Two Georgian judo athletes ejected from Olympics after going on Tokyo sightseeing trip

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TOKYO — An unauthorized sightseeing trip has cost two Georgian judo athletes their credentials, according to a Kyodo News report.

Tokyo 2020 spokesman Masa Takaya had announced at the daily briefing Saturday that a resident of the Olympic Village had been stripped of their credential for violating COVID-19 protocols by going sightseeing. He would not provide more details, including whether it was an athlete, what country he or she was from or when the incident occurred.

He also refused to say whether the “accreditation deprivation,” which occurred Friday, was temporary or permanent.

Tokyo 2020 CEO Toshiro Muto will have more information at Sunday’s daily briefing, Takaya said.

“All I can say is (the person) left the Olympic Village for sightseeing and accreditation was deprived. I can’t give you any more than that,” he said.

But Kyodo, citing a spokesperson for the Georgian Olympic committee, reported Saturday night that it was two judo athletes, and that they had been ejected from the Games. Kyodo did not provide any further details, and the Georgian Olympic committee did not immediately return an email from USA TODAY Sports.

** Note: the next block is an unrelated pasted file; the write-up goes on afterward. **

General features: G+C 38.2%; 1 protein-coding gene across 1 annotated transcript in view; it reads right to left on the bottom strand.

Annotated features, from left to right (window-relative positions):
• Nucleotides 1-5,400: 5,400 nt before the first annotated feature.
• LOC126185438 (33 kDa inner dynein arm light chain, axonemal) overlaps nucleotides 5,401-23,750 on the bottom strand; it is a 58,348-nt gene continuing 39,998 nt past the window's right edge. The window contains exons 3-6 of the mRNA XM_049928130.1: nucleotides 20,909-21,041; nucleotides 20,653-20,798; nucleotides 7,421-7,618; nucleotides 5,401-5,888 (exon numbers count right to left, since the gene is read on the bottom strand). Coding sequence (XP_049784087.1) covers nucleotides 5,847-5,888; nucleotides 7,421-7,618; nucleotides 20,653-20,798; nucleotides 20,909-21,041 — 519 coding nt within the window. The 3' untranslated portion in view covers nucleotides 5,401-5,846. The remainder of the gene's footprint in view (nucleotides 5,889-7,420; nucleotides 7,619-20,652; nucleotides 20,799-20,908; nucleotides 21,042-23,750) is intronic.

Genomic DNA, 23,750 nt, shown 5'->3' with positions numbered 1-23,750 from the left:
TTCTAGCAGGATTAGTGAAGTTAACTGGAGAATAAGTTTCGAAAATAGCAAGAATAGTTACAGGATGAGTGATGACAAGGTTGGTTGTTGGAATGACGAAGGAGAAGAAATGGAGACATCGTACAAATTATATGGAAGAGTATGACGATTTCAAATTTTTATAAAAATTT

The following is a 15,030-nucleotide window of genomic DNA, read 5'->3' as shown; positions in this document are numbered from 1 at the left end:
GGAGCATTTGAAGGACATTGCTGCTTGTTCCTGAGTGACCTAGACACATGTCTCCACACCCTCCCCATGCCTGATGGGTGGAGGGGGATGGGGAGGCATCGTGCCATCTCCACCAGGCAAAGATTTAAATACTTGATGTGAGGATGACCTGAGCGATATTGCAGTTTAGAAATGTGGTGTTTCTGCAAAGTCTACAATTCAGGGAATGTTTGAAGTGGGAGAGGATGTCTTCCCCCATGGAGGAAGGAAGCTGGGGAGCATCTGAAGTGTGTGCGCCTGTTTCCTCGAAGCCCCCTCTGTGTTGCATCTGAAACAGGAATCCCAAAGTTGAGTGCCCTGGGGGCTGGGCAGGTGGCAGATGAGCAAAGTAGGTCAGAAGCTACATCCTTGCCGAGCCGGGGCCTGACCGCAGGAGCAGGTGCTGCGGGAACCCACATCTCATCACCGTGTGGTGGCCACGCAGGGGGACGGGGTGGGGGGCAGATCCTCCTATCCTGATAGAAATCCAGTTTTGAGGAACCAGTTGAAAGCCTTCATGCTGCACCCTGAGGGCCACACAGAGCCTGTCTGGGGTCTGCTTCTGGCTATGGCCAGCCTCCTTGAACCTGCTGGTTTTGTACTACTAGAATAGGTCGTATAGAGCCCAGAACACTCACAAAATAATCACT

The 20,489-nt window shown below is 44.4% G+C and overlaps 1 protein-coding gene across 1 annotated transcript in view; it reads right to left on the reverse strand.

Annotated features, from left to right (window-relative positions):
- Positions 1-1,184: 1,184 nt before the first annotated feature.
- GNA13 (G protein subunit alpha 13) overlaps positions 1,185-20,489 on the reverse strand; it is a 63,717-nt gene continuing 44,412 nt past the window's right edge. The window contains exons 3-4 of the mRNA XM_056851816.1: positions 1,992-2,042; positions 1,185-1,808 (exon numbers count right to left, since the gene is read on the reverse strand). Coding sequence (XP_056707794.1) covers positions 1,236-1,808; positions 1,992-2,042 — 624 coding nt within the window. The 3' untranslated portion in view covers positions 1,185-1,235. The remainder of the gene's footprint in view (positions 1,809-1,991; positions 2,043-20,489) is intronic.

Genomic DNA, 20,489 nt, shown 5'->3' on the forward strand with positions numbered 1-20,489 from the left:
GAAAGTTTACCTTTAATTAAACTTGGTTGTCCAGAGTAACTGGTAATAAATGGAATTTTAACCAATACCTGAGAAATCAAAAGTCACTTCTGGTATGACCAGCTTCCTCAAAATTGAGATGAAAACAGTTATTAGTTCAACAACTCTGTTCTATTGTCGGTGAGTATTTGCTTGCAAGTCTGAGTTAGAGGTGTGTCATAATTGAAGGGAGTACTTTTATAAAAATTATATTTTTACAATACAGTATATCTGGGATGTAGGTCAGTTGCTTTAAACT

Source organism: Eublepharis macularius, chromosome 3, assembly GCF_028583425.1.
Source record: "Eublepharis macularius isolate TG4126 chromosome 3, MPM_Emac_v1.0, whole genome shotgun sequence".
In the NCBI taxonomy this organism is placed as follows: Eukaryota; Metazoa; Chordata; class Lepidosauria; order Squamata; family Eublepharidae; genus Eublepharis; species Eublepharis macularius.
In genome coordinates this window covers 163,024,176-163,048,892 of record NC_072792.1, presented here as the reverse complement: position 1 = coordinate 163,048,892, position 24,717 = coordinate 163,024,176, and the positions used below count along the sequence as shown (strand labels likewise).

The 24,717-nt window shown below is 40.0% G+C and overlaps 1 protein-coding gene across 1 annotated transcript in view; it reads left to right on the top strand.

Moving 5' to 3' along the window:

Earlier, Takaya would only say that if someone’s credential is revoked “they are not allowed to access Tokyo 2020 venues.”

Judo’s last event, the mixed team, was Saturday, and Georgia did not qualify. Georgia had nine judo athletes in Tokyo, seven of them men. Four won medals, including Lasha Bekauri’s gold in the 90 kg category.

Everyone – athletes, coaches, media members, volunteers – at the Tokyo Olympics must follow a series of strict protocols to keep the Games from becoming a COVID-19 super-spreader event. That includes not venturing outside of Tokyo 2020 venues or using public transportation for the first 14 days they’re in the country.

This is the first breach of the whereabouts protocol since the Olympics began. A Ugandan weightlifter went missing from a training camp July 16, a week before the Opening Ceremony, but was found five days later.

“Leaving the Village for the purpose of sightseeing, that is something not to be tolerated,” Masa said. “Therefore, we went through the appropriate process for deprivation.”